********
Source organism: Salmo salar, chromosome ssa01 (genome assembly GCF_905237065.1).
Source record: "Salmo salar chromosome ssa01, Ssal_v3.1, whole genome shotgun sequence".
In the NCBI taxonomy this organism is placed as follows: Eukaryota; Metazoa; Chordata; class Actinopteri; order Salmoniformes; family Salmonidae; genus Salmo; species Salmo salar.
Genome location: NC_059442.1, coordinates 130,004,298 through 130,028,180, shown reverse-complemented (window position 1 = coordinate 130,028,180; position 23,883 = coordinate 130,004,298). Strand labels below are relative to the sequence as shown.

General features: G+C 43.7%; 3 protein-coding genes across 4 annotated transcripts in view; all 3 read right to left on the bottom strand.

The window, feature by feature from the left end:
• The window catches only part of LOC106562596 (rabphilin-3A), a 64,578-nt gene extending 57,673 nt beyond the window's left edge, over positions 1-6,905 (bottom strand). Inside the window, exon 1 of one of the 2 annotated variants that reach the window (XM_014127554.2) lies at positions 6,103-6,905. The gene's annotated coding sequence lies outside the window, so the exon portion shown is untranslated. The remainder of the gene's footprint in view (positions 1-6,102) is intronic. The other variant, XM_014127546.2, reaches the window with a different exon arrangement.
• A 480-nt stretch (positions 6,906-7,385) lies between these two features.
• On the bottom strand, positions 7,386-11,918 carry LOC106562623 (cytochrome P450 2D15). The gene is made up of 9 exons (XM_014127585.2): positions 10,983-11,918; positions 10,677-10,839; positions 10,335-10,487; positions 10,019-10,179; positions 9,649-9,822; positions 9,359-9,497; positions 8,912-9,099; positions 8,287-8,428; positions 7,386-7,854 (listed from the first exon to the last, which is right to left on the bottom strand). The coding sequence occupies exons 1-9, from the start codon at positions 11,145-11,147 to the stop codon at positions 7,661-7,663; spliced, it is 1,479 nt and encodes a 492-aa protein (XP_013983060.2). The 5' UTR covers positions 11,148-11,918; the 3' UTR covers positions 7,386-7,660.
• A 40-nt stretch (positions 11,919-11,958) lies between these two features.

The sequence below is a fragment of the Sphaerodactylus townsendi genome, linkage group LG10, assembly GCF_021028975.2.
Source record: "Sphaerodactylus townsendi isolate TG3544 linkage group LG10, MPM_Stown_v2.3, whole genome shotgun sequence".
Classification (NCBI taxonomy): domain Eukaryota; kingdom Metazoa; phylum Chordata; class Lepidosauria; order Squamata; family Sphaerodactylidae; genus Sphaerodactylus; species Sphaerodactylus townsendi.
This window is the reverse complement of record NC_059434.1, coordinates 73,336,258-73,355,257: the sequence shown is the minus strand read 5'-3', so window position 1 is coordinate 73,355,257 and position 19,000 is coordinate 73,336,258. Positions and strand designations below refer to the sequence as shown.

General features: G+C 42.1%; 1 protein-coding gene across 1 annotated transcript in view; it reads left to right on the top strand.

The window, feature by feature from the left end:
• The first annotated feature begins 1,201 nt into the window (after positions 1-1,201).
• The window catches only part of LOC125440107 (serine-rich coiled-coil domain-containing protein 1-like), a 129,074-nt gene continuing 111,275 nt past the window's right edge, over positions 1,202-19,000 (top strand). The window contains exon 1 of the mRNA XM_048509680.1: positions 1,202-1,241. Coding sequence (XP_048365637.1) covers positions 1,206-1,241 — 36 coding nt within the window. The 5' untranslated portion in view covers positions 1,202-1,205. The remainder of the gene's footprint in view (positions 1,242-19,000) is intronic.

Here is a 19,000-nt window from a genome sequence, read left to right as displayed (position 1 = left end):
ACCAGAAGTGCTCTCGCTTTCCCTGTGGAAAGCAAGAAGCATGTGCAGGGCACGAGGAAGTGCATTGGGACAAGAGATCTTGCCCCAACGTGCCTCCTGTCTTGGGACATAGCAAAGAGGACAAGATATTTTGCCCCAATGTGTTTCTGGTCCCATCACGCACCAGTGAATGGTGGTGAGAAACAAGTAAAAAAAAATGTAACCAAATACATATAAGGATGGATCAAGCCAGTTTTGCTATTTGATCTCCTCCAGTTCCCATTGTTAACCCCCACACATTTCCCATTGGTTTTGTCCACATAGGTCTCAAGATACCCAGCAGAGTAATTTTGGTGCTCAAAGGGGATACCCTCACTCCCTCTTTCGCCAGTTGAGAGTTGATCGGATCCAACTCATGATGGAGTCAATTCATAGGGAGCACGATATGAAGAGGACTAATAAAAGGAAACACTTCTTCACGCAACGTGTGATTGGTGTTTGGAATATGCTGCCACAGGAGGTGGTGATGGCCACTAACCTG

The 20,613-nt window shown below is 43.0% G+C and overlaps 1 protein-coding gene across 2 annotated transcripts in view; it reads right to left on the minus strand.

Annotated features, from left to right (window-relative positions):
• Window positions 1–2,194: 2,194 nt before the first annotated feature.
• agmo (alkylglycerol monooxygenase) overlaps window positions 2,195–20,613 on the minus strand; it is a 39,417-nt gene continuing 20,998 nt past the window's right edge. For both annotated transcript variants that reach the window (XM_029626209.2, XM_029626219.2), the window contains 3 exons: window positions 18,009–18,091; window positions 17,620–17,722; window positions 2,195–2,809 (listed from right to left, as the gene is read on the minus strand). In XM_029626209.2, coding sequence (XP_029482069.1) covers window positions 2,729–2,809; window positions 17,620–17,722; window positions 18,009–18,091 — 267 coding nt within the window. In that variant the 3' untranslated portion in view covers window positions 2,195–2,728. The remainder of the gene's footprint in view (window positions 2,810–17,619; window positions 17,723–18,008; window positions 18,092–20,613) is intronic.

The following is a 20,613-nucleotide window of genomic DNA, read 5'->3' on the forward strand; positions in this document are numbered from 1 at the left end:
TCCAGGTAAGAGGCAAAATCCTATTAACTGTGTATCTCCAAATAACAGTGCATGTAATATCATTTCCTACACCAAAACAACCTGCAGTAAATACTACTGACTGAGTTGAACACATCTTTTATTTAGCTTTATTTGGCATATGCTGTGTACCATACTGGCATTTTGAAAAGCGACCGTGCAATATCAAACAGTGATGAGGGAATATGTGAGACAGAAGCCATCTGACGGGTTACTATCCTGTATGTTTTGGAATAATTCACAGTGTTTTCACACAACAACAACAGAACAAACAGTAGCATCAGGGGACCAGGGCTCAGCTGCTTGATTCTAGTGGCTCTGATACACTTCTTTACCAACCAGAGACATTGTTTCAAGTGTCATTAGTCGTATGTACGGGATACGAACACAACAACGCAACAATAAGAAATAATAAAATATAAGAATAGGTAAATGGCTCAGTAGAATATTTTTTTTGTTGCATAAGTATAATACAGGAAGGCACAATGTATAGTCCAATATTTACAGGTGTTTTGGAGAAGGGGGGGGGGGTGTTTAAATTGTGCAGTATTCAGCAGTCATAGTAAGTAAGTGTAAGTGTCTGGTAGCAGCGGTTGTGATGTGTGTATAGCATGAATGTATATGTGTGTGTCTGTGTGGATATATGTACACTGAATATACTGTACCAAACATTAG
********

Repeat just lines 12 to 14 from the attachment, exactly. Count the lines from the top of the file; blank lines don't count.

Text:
Source record: "Sphaerodactylus townsendi isolate TG3544 linkage group LG10, MPM_Stown_v2.3, whole genome shotgun sequence".
Classification (NCBI taxonomy): domain Eukaryota; kingdom Metazoa; phylum Chordata; class Lepidosauria; order Squamata; family Sphaerodactylidae; genus Sphaerodactylus; species Sphaerodactylus townsendi.
This window is the reverse complement of record NC_059434.1, coordinates 73,336,258-73,355,257: the sequence shown is the minus strand read 5'-3', so window position 1 is coordinate 73,355,257 and position 19,000 is coordinate 73,336,258. Positions and strand designations below refer to the sequence as shown.